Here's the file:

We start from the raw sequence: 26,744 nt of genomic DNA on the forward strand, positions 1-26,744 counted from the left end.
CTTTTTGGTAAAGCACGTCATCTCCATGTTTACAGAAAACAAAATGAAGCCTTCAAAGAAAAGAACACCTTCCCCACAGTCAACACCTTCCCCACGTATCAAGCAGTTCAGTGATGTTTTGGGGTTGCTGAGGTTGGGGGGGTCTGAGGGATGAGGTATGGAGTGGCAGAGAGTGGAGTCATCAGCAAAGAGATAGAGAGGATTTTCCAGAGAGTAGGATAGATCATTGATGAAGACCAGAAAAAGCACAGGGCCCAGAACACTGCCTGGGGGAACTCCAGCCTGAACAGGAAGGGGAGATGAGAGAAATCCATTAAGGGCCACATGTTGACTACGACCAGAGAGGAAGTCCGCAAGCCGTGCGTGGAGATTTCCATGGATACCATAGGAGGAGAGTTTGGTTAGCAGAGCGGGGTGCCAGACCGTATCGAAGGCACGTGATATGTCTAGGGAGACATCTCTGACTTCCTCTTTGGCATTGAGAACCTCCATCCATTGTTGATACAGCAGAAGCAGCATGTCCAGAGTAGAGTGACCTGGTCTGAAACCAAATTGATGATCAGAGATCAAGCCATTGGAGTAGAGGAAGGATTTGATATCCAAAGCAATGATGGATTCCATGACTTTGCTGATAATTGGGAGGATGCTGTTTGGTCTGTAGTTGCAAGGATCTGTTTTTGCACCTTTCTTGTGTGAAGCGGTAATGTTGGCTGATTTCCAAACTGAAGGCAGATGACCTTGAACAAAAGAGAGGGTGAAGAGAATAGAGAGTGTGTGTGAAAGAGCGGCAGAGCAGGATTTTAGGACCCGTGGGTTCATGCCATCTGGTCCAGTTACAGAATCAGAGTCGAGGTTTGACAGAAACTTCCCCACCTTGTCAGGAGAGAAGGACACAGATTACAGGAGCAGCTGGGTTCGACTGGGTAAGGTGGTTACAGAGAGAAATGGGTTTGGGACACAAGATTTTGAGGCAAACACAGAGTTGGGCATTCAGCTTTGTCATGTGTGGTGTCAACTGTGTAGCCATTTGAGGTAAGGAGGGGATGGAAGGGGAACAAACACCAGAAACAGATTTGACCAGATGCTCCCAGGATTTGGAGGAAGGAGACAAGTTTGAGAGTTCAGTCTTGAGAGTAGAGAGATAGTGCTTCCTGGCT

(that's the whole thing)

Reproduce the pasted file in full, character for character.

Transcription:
We start from the raw sequence: 26,744 nt of genomic DNA on the forward strand, positions 1-26,744 counted from the left end.
CTTTTTGGTAAAGCACGTCATCTCCATGTTTACAGAAAACAAAATGAAGCCTTCAAAGAAAAGAACACCTTCCCCACAGTCAACACCTTCCCCACGTATCAAGCAGTTCAGTGATGTTTTGGGGTTGCTGAGGTTGGGGGGGTCTGAGGGATGAGGTATGGAGTGGCAGAGAGTGGAGTCATCAGCAAAGAGATAGAGAGGATTTTCCAGAGAGTAGGATAGATCATTGATGAAGACCAGAAAAAGCACAGGGCCCAGAACACTGCCTGGGGGAACTCCAGCCTGAACAGGAAGGGGAGATGAGAGAAATCCATTAAGGGCCACATGTTGACTACGACCAGAGAGGAAGTCCGCAAGCCGTGCGTGGAGATTTCCATGGATACCATAGGAGGAGAGTTTGGTTAGCAGAGCGGGGTGCCAGACCGTATCGAAGGCACGTGATATGTCTAGGGAGACATCTCTGACTTCCTCTTTGGCATTGAGAACCTCCATCCATTGTTGATACAGCAGAAGCAGCATGTCCAGAGTAGAGTGACCTGGTCTGAAACCAAATTGATGATCAGAGATCAAGCCATTGGAGTAGAGGAAGGATTTGATATCCAAAGCAATGATGGATTCCATGACTTTGCTGATAATTGGGAGGATGCTGTTTGGTCTGTAGTTGCAAGGATCTGTTTTTGCACCTTTCTTGTGTGAAGCGGTAATGTTGGCTGATTTCCAAACTGAAGGCAGATGACCTTGAACAAAAGAGAGGGTGAAGAGAATAGAGAGTGTGTGTGAAAGAGCGGCAGAGCAGGATTTTAGGACCCGTGGGTTCATGCCATCTGGTCCAGTTACAGAATCAGAGTCGAGGTTTGACAGAAACTTCCCCACCTTGTCAGGAGAGAAGGACACAGATTACAGGAGCAGCTGGGTTCGACTGGGTAAGGTGGTTACAGAGAGAAATGGGTTTGGGACACAAGATTTTGAGGCAAACACAGAGTTGGGCATTCAGCTTTGTCATGTGTGGTGTCAACTGTGTAGCCATTTGAGGTAAGGAGGGGATGGAAGGGGAACAAACACCAGAAACAGATTTGACCAGATGCTCCCAGGATTTGGAGGAAGGAGACAAGTTTGAGAGTTCAGTCTTGAGAGTAGAGAGATAGTGCTTCCTGGCT